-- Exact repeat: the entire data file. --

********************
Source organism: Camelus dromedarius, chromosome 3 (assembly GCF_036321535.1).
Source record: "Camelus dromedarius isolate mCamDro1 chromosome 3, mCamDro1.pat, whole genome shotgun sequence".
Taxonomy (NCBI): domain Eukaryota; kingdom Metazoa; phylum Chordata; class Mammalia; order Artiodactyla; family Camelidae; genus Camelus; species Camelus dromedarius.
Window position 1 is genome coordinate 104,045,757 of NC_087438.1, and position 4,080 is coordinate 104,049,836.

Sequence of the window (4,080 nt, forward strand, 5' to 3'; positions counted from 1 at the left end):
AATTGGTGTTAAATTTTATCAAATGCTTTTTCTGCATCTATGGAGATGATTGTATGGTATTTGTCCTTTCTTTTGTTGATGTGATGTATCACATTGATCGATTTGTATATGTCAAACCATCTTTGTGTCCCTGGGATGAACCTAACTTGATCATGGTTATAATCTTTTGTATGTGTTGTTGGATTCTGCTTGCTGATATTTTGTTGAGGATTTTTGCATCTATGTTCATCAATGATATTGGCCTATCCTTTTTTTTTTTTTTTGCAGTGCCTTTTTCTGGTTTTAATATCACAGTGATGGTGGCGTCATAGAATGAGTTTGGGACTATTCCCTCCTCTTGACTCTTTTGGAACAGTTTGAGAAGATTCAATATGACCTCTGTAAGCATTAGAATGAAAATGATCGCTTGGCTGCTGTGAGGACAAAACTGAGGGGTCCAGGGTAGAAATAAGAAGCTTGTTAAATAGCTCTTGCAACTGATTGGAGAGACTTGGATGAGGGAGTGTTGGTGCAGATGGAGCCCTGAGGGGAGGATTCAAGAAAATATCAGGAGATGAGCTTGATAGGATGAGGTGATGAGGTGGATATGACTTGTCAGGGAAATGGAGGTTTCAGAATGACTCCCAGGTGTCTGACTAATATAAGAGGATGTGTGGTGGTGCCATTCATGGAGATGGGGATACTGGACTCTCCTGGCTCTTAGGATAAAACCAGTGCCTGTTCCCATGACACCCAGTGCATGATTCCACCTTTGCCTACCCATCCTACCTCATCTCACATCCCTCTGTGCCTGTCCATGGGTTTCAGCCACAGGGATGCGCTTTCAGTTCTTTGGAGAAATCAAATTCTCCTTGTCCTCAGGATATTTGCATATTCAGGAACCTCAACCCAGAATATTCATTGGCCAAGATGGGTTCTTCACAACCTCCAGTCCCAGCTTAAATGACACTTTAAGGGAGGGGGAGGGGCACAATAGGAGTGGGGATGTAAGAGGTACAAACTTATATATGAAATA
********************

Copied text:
Source organism: Camelus dromedarius, chromosome 3 (assembly GCF_036321535.1).
Source record: "Camelus dromedarius isolate mCamDro1 chromosome 3, mCamDro1.pat, whole genome shotgun sequence".
Taxonomy (NCBI): domain Eukaryota; kingdom Metazoa; phylum Chordata; class Mammalia; order Artiodactyla; family Camelidae; genus Camelus; species Camelus dromedarius.
Window position 1 is genome coordinate 104,045,757 of NC_087438.1, and position 4,080 is coordinate 104,049,836.

Sequence of the window (4,080 nt, forward strand, 5' to 3'; positions counted from 1 at the left end):
AATTGGTGTTAAATTTTATCAAATGCTTTTTCTGCATCTATGGAGATGATTGTATGGTATTTGTCCTTTCTTTTGTTGATGTGATGTATCACATTGATCGATTTGTATATGTCAAACCATCTTTGTGTCCCTGGGATGAACCTAACTTGATCATGGTTATAATCTTTTGTATGTGTTGTTGGATTCTGCTTGCTGATATTTTGTTGAGGATTTTTGCATCTATGTTCATCAATGATATTGGCCTATCCTTTTTTTTTTTTTTTGCAGTGCCTTTTTCTGGTTTTAATATCACAGTGATGGTGGCGTCATAGAATGAGTTTGGGACTATTCCCTCCTCTTGACTCTTTTGGAACAGTTTGAGAAGATTCAATATGACCTCTGTAAGCATTAGAATGAAAATGATCGCTTGGCTGCTGTGAGGACAAAACTGAGGGGTCCAGGGTAGAAATAAGAAGCTTGTTAAATAGCTCTTGCAACTGATTGGAGAGACTTGGATGAGGGAGTGTTGGTGCAGATGGAGCCCTGAGGGGAGGATTCAAGAAAATATCAGGAGATGAGCTTGATAGGATGAGGTGATGAGGTGGATATGACTTGTCAGGGAAATGGAGGTTTCAGAATGACTCCCAGGTGTCTGACTAATATAAGAGGATGTGTGGTGGTGCCATTCATGGAGATGGGGATACTGGACTCTCCTGGCTCTTAGGATAAAACCAGTGCCTGTTCCCATGACACCCAGTGCATGATTCCACCTTTGCCTACCCATCCTACCTCATCTCACATCCCTCTGTGCCTGTCCATGGGTTTCAGCCACAGGGATGCGCTTTCAGTTCTTTGGAGAAATCAAATTCTCCTTGTCCTCAGGATATTTGCATATTCAGGAACCTCAACCCAGAATATTCATTGGCCAAGATGGGTTCTTCACAACCTCCAGTCCCAGCTTAAATGACACTTTAAGGGAGGGGGAGGGGCACAATAGGAGTGGGGATGTAAGAGGTACAAACTTATATATGAAATA